New U.S. Crime Task Forces–Throwing Money At Problems?


Two federal crime-busting units planned for Central Florida could hinder efforts to stem local violence unless the incoming agents can avoid duplicating work or crossing their investigations, says the Orlando Sentinel. A new study from the U.S. Department of Justice inspector general said that federal task forces sent into eight U.S. cities often overran one another. More dangerously, these mix-ups led to agents targeting one another at least three times.

The aim of the new Florida operation is to combat record murder rates in the Orlando area as well as to limit gunrunning throughout the region. The teams join a region already loaded with multi-agency task forces and informal groups that assist one another. The FBI started the Safe Streets task force in Orlando earlier this year to target violent criminals. The U.S. Bureau of Alcohol, Tobacco, Firearms and Explosives has been working with Orlando police and Orange County Sheriff’s Office agents to track illicit gun dealing and weapons used in violent crimes. Defense attorney Rick Jancha, a former federal prosecutor who handled task force cases before retiring in January, warned that more money and agents will solve nothing without a solid plan. “There are enough task forces in existence now that if they just focus and coordinate, then there wouldn’t be any need for additional task forces,” he said. “The problem is that Washington’s answer to a problem is to throw money at the problem.”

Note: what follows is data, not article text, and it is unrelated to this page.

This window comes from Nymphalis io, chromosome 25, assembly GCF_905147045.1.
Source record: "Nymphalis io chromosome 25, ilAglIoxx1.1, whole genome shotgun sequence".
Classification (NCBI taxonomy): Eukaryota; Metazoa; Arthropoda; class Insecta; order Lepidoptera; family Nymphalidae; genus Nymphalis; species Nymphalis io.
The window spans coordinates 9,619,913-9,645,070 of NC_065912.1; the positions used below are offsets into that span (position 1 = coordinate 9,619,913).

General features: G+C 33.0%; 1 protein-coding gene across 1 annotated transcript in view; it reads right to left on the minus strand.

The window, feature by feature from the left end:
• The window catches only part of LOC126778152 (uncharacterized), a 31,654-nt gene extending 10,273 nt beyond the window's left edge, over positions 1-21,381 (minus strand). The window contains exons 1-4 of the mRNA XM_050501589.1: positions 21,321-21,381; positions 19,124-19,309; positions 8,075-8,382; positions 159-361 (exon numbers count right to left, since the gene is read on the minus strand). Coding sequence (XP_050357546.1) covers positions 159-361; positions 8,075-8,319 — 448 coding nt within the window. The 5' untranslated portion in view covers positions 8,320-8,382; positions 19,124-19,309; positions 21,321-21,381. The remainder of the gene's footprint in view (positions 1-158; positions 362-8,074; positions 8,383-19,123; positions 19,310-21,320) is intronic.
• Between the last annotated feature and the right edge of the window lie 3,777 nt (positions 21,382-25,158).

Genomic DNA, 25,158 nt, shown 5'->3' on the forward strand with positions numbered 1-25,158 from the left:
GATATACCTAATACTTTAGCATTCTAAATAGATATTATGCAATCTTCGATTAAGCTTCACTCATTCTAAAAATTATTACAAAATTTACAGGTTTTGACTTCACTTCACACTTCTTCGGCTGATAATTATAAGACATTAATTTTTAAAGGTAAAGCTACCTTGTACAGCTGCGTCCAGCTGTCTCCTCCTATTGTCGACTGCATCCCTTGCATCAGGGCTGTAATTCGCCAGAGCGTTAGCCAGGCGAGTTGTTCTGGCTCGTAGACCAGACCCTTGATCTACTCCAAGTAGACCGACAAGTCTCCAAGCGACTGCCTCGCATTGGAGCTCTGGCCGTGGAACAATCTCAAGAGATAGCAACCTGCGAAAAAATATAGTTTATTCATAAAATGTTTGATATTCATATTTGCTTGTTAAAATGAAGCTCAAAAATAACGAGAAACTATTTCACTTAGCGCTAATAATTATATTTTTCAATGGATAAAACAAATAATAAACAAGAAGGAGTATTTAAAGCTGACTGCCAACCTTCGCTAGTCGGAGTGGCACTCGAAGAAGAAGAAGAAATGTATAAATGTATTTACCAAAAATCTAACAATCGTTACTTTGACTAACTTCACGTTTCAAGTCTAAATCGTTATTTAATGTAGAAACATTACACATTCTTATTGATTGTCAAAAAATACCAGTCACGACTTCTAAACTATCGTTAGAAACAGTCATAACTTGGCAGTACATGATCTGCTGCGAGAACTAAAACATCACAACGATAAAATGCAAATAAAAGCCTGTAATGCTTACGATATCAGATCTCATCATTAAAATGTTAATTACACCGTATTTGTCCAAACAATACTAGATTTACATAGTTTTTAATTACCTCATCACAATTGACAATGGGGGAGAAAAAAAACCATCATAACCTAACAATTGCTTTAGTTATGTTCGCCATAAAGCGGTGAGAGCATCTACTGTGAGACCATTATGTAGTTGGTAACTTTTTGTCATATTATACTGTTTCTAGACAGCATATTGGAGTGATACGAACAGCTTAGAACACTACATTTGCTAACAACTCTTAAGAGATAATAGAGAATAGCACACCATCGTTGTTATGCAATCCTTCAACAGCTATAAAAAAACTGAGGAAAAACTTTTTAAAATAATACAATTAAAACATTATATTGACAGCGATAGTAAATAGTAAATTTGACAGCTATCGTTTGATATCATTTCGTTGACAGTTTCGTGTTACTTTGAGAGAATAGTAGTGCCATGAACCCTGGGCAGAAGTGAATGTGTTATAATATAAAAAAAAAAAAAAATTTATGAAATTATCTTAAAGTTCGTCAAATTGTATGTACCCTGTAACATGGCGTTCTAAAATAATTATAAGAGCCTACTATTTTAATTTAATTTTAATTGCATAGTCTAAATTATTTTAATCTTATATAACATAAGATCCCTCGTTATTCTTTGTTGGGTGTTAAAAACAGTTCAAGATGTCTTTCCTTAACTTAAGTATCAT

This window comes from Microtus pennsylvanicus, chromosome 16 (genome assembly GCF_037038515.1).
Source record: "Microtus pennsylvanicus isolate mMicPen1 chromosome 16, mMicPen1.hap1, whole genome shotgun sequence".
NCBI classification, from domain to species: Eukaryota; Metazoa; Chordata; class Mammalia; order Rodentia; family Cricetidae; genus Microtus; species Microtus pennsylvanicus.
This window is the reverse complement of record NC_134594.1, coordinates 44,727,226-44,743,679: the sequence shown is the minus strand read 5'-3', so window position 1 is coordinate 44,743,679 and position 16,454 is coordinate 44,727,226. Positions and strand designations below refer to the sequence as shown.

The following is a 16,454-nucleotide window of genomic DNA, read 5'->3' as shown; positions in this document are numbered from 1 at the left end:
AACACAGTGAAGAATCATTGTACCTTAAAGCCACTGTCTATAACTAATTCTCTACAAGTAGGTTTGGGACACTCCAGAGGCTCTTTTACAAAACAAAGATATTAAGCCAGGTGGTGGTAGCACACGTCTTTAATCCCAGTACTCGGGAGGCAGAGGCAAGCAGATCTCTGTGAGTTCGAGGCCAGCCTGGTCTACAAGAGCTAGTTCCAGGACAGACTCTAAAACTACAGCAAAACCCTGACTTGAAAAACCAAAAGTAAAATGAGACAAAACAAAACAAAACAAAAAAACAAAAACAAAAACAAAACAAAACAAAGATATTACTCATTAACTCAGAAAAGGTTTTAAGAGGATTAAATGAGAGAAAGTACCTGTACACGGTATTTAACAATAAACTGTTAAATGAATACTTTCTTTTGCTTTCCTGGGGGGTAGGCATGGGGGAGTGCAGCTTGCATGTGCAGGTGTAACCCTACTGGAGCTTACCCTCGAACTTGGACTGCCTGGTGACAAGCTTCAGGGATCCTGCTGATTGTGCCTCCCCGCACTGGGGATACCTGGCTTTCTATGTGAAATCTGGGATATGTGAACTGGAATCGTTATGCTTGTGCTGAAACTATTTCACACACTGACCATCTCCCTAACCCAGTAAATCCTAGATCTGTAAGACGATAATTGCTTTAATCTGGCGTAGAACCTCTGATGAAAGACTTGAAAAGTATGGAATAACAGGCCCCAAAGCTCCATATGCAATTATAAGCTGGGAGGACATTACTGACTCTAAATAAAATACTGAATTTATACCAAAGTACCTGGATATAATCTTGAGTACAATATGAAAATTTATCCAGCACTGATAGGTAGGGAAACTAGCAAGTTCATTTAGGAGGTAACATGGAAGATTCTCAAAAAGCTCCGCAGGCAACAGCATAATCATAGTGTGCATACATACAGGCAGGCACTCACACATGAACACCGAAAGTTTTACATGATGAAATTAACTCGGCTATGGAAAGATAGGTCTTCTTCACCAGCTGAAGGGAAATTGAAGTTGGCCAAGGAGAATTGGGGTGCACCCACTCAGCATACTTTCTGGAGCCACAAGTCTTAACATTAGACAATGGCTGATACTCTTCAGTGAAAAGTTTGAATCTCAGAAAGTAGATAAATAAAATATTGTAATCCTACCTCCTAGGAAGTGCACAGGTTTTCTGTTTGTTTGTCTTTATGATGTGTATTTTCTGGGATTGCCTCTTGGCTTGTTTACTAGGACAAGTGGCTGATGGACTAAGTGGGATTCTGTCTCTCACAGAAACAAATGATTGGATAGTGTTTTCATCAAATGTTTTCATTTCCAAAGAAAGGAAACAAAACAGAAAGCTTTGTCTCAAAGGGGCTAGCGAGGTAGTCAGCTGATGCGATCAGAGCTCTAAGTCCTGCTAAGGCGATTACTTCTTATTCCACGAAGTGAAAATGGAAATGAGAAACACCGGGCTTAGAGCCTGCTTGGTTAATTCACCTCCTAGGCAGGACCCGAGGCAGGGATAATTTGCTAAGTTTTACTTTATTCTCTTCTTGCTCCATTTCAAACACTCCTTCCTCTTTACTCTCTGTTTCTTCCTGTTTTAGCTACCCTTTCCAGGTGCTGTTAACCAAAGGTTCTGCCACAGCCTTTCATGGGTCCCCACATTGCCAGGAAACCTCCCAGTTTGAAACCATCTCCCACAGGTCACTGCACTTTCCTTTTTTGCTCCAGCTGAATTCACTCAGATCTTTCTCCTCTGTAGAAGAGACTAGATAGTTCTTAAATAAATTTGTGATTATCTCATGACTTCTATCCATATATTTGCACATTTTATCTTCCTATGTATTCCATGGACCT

Comments are closed.